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The End of the “Not Bush” Experiment?

The Hill reports:

Rep. Pete King (N.Y.), the ranking Republican on the Homeland Security Committee, said he would attempt to add language barring any money from being spent on trying alleged terrorists in civilian courts to the intelligence authorization bill. . . In the next week, King said, he will be fine-tuning the language to make it germane to the intelligence authorization bill. If he is unsuccessful or it doesn’t pass, he vowed to continue to offer the bill throughout the rest of the year whenever he sees an opportunity.

This seems like a fine idea. If, as Obama keeps declaring, we got “off track” during the Bush years (oh, except for the parts which the Obami claim were identical to what Obama is now doing) and betrayed our “values,” he should welcome a robust debate about the wisdom of trying jihadists in civilian courtrooms. Granted, a New York venue seems like a nonstarter now, but Eric Holder and Obama insist that that civilian trials are the way to go. They tell us that it’s going to prove (to whom?) the wonders of the American judicial system — before they absolutely, positively guarantee a conviction. (And such reasoning requires one to put aside, I suppose, that military tribunals authorized by Congress are part of that judicial system.)

The Obami must sense they are on thin ice. Sens. Pat Leahy and Dianne Feinstein sent a letter to the White House (I’m sure it was requested) singing the praises of federal court trials for terrorists. But there is a groundswell of opposition building:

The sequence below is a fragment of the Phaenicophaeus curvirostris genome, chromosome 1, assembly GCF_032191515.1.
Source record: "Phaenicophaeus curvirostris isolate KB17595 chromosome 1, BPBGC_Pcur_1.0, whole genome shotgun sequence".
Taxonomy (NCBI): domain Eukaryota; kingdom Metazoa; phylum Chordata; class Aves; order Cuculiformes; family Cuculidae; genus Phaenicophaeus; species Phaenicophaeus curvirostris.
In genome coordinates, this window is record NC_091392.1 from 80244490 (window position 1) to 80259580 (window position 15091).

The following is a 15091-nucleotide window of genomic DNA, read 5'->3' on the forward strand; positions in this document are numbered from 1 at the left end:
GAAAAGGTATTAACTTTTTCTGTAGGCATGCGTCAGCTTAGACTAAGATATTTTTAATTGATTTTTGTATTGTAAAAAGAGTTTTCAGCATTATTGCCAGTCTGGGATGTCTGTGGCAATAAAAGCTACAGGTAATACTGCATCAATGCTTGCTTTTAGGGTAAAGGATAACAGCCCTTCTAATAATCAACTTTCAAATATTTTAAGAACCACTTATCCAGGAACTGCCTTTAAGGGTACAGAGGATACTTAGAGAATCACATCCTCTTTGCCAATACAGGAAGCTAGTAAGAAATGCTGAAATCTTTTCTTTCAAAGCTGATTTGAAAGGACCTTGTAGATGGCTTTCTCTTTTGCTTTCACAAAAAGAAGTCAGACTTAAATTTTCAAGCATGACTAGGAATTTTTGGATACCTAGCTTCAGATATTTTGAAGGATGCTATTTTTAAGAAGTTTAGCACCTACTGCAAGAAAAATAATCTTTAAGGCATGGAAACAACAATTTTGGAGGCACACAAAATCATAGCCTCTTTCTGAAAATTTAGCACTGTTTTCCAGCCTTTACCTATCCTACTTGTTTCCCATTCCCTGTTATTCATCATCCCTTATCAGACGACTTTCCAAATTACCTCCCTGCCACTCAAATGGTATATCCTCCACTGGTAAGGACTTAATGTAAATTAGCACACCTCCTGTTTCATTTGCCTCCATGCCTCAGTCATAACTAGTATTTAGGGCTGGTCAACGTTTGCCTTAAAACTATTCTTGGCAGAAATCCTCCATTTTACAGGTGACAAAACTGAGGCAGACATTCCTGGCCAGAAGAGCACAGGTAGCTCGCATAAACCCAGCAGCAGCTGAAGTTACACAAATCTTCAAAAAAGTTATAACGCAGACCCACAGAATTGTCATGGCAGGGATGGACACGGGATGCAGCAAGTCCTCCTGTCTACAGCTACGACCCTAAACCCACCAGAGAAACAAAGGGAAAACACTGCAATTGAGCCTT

King and Rep. Frank Wolf (Va.), the top Republican on the subcommittee that funds the Justice Department, are leading the House drive to prevent any funds from being spent on prosecuting Guantanamo Bay detainees in U.S. federal courts. Sen. Lindsey Graham (R-S.C.) is leading a similar legislative initiative in the Senate. Sen. Blanche Lincoln (D-Ark.), who is in a tight reelection race, signed on as a co-sponsor to Graham’s bill. . . . Last week, two House Democrats, Reps. Jason Altmire (Pa.) and Mike McMahon (N.Y.), jumped onto King and Wolf’s bill as co-sponsors, a sign that support in the Democratic Caucus for Obama’s detainee policies has deteriorated in recent weeks amid growing concern about how voters will view the White House’s national security policies at the polls in November

The public in survey after survey opposes the criminal-justice model Obama still clings to. The president will have the chance to make his pitch and convince the public of the merits of his view. Indeed, snatching the decision-making process away from the hapless Eric Holder, who botched the New York trial roll-out, Obama declares that he will insert himself in the process and decide the locale of the KSM trial.

But I suspect the whole experiment is unraveling as those on the ballot this year sense that there is no appetite for this sort of thing. Even Holder seemed to leave the door open to trying KSM in a military tribunal. (“‘At the end of the day, wherever this case is tried, in whatever forum, what we have to ensure is that it’s done as transparently as possible and with adherence to all the rules,’ Holder said. ‘If we do that, I’m not sure the location or even the forum is as important as what the world sees in that proceeding.’”)

Well, perhaps it was the “not Bush” approach to terrorism that was seriously off track and flew in the face of the values and common sense of the American people. If Congress is stepping up to the plate and the administration is groping for an exit plan, we may finally arrive at a rational approach to fighting Islamic fascists — one that looks a whole lot like the Bush approach.



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